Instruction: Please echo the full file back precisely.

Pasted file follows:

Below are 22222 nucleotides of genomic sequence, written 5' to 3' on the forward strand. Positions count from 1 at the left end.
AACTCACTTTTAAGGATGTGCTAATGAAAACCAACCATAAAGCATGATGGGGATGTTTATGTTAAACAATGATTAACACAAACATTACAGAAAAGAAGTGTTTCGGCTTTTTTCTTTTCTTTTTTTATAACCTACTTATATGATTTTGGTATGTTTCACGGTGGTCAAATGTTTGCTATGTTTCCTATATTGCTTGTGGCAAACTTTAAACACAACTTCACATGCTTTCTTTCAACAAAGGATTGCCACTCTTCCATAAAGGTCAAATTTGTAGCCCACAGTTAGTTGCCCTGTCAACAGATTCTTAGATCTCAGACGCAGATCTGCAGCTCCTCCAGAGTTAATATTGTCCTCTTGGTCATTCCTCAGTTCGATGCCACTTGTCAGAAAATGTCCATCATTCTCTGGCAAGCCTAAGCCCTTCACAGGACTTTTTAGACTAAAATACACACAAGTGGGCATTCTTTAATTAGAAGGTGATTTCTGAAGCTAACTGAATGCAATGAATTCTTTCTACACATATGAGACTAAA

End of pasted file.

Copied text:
Below are 22222 nucleotides of genomic sequence, written 5' to 3' on the forward strand. Positions count from 1 at the left end.
AACTCACTTTTAAGGATGTGCTAATGAAAACCAACCATAAAGCATGATGGGGATGTTTATGTTAAACAATGATTAACACAAACATTACAGAAAAGAAGTGTTTCGGCTTTTTTCTTTTCTTTTTTTATAACCTACTTATATGATTTTGGTATGTTTCACGGTGGTCAAATGTTTGCTATGTTTCCTATATTGCTTGTGGCAAACTTTAAACACAACTTCACATGCTTTCTTTCAACAAAGGATTGCCACTCTTCCATAAAGGTCAAATTTGTAGCCCACAGTTAGTTGCCCTGTCAACAGATTCTTAGATCTCAGACGCAGATCTGCAGCTCCTCCAGAGTTAATATTGTCCTCTTGGTCATTCCTCAGTTCGATGCCACTTGTCAGAAAATGTCCATCATTCTCTGGCAAGCCTAAGCCCTTCACAGGACTTTTTAGACTAAAATACACACAAGTGGGCATTCTTTAATTAGAAGGTGATTTCTGAAGCTAACTGAATGCAATGAATTCTTTCTACACATATGAGACTAAA